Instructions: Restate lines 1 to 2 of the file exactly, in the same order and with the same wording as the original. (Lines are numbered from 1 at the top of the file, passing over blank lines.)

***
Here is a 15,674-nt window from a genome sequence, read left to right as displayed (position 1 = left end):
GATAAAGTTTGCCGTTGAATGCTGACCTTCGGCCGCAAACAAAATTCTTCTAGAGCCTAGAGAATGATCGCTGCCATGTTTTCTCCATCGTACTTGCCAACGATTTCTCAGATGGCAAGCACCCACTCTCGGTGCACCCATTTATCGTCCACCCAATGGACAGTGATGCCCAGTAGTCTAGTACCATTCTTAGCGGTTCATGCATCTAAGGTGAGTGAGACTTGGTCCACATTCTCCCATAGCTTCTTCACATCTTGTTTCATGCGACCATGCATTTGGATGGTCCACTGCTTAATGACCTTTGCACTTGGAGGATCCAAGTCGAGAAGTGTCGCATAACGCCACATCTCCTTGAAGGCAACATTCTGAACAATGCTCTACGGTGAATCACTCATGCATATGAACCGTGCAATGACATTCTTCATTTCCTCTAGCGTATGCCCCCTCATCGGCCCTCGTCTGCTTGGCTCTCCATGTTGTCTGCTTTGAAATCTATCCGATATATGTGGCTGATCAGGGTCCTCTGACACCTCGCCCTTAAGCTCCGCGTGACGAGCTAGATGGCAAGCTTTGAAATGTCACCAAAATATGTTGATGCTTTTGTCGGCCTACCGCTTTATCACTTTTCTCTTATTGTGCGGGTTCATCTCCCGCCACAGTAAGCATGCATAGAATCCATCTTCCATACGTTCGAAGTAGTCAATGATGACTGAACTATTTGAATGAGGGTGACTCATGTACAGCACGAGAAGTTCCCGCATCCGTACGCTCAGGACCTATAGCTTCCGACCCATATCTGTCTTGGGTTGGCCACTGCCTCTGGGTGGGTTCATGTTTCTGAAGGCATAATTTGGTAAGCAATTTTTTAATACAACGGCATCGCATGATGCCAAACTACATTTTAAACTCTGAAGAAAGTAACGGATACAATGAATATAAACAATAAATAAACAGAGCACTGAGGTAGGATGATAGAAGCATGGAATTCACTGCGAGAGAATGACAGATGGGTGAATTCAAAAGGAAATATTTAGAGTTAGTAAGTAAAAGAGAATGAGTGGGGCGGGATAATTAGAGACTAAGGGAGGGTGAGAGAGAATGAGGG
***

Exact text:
Here is a 15,674-nt window from a genome sequence, read left to right as displayed (position 1 = left end):
GATAAAGTTTGCCGTTGAATGCTGACCTTCGGCCGCAAACAAAATTCTTCTAGAGCCTAGAGAATGATCGCTGCCATGTTTTCTCCATCGTACTTGCCAACGATTTCTCAGATGGCAAGCACCCACTCTCGGTGCACCCATTTATCGTCCACCCAATGGACAGTGATGCCCAGTAGTCTAGTACCATTCTTAGCGGTTCATGCATCTAAGGTGAGTGAGACTTGGTCCACATTCTCCCATAGCTTCTTCACATCTTGTTTCATGCGACCATGCATTTGGATGGTCCACTGCTTAATGACCTTTGCACTTGGAGGATCCAAGTCGAGAAGTGTCGCATAACGCCACATCTCCTTGAAGGCAACATTCTGAACAATGCTCTACGGTGAATCACTCATGCATATGAACCGTGCAATGACATTCTTCATTTCCTCTAGCGTATGCCCCCTCATCGGCCCTCGTCTGCTTGGCTCTCCATGTTGTCTGCTTTGAAATCTATCCGATATATGTGGCTGATCAGGGTCCTCTGACACCTCGCCCTTAAGCTCCGCGTGACGAGCTAGATGGCAAGCTTTGAAATGTCACCAAAATATGTTGATGCTTTTGTCGGCCTACCGCTTTATCACTTTTCTCTTATTGTGCGGGTTCATCTCCCGCCACAGTAAGCATGCATAGAATCCATCTTCCATACGTTCGAAGTAGTCAATGATGACTGAACTATTTGAATGAGGGTGACTCATGTACAGCACGAGAAGTTCCCGCATCCGTACGCTCAGGACCTATAGCTTCCGACCCATATCTGTCTTGGGTTGGCCACTGCCTCTGGGTGGGTTCATGTTTCTGAAGGCATAATTTGGTAAGCAATTTTTTAATACAACGGCATCGCATGATGCCAAACTACATTTTAAACTCTGAAGAAAGTAACGGATACAATGAATATAAACAATAAATAAACAGAGCACTGAGGTAGGATGATAGAAGCATGGAATTCACTGCGAGAGAATGACAGATGGGTGAATTCAAAAGGAAATATTTAGAGTTAGTAAGTAAAAGAGAATGAGTGGGGCGGGATAATTAGAGACTAAGGGAGGGTGAGAGAGAATGAGGG